All that creativity suddenly flatlines. You can almost hear the ‘beeeeeeeeep’ from your mental ER team trying to resuscitate your creativity, to no avail.

When that happens, you know it’s gonna be a LONG day at work. You take 30 minutes to set up your work desk. That’s when you start twiddling with your pen, checking your social media feeds twice a minute, playing Beethoven’s Fifth Symphony on repeat, all in the search of something, ANYTHING, that can provide that inspiration you so desperately crave.

See, the thing about creativity is that sometimes when you’re actively searching really hard for it, that’s when it goes AWOL. All those times you were sharing a drink or three with your buddies while bouncing ideas off each other, your creative juices were flowing non-stop like wine from Dionysus’ chalice. Now that your current employment status sorely depends on farting out an execution plan for a client in the next 3 hours, inspiration is using you to play hide and seek.

So you watch the day slowly drag by while you try to remember your thoughts in the shower. Was it a 2- or 3-staged campaign? Was the campaign supposed to start on Facebook or SnapChat? How many influencers did you intend to use? So many questions, so little answers!

Finally, it’s 5pm. You’ve managed to cook up a half-done, watery ‘pot of beans’ for your boss’ evaluation.

“I know you can do better than this. There’s so much missing from this presentation,” she says.

Sigh. What a day. You’re the first to shut down and slam your pc shut. You race to your car because you can’t wait to get the hell out of here.

And what happens the moment you start your car and slowly start moving? It all starts coming back. The platforms, the phases, the whole plan, everything! Do you risk going back to the office and starting your presentation all over again?

I would suggest doing what I did and using this new-found creative spark to write about the ordeal you had to endure all day.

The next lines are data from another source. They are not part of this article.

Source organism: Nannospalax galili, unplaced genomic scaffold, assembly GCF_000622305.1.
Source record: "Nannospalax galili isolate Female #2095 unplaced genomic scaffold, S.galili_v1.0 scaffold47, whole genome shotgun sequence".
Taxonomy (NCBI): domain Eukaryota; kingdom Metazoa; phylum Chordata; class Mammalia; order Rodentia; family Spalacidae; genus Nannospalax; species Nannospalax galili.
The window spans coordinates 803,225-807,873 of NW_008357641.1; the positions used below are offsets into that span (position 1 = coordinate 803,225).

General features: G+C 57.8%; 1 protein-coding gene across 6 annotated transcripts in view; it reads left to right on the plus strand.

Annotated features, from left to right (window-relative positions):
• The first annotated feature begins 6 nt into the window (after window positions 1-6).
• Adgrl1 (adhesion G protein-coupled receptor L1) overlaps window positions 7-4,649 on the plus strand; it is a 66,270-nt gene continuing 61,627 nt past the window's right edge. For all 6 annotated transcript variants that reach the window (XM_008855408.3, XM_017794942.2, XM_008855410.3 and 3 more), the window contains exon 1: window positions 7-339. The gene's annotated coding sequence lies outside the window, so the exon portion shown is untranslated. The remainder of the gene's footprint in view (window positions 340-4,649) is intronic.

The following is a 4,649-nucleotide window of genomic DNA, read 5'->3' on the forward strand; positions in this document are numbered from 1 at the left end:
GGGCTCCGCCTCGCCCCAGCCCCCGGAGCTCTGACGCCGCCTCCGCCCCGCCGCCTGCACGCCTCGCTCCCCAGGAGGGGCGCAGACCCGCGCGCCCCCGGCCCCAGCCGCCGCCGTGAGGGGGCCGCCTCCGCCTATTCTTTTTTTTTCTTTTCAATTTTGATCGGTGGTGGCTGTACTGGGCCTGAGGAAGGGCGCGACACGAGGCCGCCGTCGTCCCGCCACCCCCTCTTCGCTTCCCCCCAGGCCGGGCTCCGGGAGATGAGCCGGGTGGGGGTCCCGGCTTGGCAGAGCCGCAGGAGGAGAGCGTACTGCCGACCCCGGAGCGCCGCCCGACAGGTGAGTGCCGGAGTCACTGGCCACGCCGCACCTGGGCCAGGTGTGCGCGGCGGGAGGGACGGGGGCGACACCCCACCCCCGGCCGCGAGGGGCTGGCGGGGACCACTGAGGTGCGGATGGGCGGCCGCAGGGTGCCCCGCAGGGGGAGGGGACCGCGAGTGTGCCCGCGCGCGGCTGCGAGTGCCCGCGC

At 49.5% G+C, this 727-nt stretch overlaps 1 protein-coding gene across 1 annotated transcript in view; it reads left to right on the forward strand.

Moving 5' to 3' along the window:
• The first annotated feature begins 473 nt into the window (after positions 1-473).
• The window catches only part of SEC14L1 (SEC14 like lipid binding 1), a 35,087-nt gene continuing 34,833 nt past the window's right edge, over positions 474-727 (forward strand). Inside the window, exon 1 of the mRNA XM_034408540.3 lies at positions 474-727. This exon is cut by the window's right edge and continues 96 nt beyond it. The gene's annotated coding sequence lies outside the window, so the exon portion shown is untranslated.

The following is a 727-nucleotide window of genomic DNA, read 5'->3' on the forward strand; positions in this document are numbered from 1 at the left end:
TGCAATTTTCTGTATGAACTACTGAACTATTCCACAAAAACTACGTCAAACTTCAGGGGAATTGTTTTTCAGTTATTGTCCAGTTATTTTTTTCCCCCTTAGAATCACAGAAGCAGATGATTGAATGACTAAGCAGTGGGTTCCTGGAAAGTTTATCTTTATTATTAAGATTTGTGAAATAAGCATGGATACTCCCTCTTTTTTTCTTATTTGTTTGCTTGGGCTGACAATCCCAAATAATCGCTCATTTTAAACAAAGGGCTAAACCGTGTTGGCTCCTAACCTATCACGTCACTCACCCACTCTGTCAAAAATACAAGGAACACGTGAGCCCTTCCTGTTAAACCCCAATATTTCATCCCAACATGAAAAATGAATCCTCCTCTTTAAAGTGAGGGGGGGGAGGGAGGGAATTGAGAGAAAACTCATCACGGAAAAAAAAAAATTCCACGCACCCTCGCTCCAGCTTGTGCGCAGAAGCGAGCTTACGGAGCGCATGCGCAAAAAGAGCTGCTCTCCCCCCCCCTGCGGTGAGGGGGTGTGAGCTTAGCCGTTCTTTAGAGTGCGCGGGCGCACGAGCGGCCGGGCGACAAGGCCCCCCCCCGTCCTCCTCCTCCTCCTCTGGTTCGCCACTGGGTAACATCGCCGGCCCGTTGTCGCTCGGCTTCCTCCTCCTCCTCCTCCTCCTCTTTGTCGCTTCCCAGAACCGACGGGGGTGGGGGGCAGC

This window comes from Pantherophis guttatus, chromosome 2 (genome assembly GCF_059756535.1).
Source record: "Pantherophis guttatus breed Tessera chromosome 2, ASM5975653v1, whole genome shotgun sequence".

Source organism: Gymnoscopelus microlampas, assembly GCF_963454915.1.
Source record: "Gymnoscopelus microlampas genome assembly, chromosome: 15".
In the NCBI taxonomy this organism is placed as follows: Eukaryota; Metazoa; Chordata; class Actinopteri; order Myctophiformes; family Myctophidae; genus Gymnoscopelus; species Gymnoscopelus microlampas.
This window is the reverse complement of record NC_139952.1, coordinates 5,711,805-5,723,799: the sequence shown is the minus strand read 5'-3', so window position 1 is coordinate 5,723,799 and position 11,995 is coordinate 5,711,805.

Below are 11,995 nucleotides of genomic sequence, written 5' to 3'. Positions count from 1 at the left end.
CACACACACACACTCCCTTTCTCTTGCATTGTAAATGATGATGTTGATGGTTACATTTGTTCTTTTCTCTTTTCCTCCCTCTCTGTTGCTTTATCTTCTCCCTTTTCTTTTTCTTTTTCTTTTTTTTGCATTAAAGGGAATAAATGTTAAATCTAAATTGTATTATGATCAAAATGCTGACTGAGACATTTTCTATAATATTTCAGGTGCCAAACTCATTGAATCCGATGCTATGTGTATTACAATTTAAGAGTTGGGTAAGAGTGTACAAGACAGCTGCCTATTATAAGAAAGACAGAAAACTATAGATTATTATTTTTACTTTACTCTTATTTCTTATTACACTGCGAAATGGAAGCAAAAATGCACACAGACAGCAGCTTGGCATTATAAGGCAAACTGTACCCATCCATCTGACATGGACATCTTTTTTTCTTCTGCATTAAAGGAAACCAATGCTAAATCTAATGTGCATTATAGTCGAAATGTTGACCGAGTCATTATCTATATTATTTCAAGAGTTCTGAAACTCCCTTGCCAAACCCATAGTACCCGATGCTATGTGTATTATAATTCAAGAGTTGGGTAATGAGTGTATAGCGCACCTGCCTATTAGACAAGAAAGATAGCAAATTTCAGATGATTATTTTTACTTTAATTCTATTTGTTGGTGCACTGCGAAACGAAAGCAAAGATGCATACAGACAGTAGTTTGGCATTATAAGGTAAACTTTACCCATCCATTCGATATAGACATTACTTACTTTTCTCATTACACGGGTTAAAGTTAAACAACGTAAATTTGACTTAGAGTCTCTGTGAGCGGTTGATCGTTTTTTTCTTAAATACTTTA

Hunger: The Birth of Creativity

Hunger-The-Birth-of-Creativity

If there is anything I have learned in life, it’s that hunger is a real G. Most of the success stories I have heard and read were birthed by hunger: either the fear of it or the reality of it.

When I just moved to Lagos, I had paid my rent and fees for a certification class, but I had also been scammed and money was scarce. I thought my job would be enough but it wasn’t, the salary just couldn’t keep calm and wait till the next salary arrives before finishing!

But guess what, I was comforted by my hunger and my empty pocket because it quickly gave birth to the side hustle.

I learned to do other things. I took on clients, wrote business plans, proposals, CVs and more, for people. I had to do some things for free in order to get them to trust me with their money, but I eventually built their trust.

The process taught me that life is too short to be broke. Life is too short to be unable to provide for your kids and look into their eyes and say NO because of poverty.

Life is too short to live an unaccomplished life.

The moral of the story is this: if you’re going to be hungry, be hungry early, be hungry fast. And when you’re hungry, figure out a way to quench your hunger, because poverty is not pretty.

Sometimes, it’s alright to be motivated by the fear of poverty.

What motivates you?